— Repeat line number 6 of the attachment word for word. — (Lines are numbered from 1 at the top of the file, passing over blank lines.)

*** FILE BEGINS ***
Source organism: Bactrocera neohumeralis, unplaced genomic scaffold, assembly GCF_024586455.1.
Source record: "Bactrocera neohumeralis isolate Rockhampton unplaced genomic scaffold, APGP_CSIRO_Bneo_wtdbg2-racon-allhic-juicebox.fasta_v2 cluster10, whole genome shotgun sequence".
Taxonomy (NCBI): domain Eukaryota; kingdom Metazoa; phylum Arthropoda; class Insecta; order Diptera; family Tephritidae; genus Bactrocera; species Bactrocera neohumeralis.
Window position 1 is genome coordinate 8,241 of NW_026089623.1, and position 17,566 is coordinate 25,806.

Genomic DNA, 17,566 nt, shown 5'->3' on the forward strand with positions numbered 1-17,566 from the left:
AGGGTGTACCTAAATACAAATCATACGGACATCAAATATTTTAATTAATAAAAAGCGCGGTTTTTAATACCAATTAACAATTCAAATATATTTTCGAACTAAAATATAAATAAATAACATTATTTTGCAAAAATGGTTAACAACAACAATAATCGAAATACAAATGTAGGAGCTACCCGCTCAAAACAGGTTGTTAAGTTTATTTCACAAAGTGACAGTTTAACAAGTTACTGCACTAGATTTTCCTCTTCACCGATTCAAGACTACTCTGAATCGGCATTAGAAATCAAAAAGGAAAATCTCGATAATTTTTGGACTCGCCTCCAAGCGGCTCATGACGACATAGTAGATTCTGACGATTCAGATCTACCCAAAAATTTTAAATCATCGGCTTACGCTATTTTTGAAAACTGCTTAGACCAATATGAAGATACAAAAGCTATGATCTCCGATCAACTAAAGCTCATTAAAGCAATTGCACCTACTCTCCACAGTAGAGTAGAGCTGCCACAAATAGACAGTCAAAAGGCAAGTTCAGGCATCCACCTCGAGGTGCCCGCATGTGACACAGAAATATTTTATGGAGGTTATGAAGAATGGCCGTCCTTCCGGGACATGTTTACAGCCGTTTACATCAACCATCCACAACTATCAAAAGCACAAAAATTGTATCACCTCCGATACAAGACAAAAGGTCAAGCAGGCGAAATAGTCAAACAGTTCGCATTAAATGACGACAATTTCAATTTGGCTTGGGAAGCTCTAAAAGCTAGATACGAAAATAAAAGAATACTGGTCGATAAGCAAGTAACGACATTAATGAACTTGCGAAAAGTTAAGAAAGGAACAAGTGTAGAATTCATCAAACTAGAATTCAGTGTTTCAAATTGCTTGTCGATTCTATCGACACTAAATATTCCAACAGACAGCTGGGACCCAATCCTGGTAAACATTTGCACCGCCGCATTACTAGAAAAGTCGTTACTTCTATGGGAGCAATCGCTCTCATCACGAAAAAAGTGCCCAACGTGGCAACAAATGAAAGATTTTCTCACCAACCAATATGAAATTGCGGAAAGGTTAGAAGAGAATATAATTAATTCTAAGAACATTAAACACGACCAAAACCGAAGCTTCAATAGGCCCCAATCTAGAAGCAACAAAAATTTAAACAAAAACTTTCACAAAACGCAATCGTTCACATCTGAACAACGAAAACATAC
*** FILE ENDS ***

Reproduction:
AGGGTGTACCTAAATACAAATCATACGGACATCAAATATTTTAATTAATAAAAAGCGCGGTTTTTAATACCAATTAACAATTCAAATATATTTTCGAACTAAAATATAAATAAATAACATTATTTTGCAAAAATGGTTAACAACAACAATAATCGAAATACAAATGTAGGAGCTACCCGCTCAAAACAGGTTGTTAAGTTTATTTCACAAAGTGACAGTTTAACAAGTTACTGCACTAGATTTTCCTCTTCACCGATTCAAGACTACTCTGAATCGGCATTAGAAATCAAAAAGGAAAATCTCGATAATTTTTGGACTCGCCTCCAAGCGGCTCATGACGACATAGTAGATTCTGACGATTCAGATCTACCCAAAAATTTTAAATCATCGGCTTACGCTATTTTTGAAAACTGCTTAGACCAATATGAAGATACAAAAGCTATGATCTCCGATCAACTAAAGCTCATTAAAGCAATTGCACCTACTCTCCACAGTAGAGTAGAGCTGCCACAAATAGACAGTCAAAAGGCAAGTTCAGGCATCCACCTCGAGGTGCCCGCATGTGACACAGAAATATTTTATGGAGGTTATGAAGAATGGCCGTCCTTCCGGGACATGTTTACAGCCGTTTACATCAACCATCCACAACTATCAAAAGCACAAAAATTGTATCACCTCCGATACAAGACAAAAGGTCAAGCAGGCGAAATAGTCAAACAGTTCGCATTAAATGACGACAATTTCAATTTGGCTTGGGAAGCTCTAAAAGCTAGATACGAAAATAAAAGAATACTGGTCGATAAGCAAGTAACGACATTAATGAACTTGCGAAAAGTTAAGAAAGGAACAAGTGTAGAATTCATCAAACTAGAATTCAGTGTTTCAAATTGCTTGTCGATTCTATCGACACTAAATATTCCAACAGACAGCTGGGACCCAATCCTGGTAAACATTTGCACCGCCGCATTACTAGAAAAGTCGTTACTTCTATGGGAGCAATCGCTCTCATCACGAAAAAAGTGCCCAACGTGGCAACAAATGAAAGATTTTCTCACCAACCAATATGAAATTGCGGAAAGGTTAGAAGAGAATATAATTAATTCTAAGAACATTAAACACGACCAAAACCGAAGCTTCAATAGGCCCCAATCTAGAAGCAACAAAAATTTAAACAAAAACTTTCACAAAACGCAATCGTTCACATCTGAACAACGAAAACATAC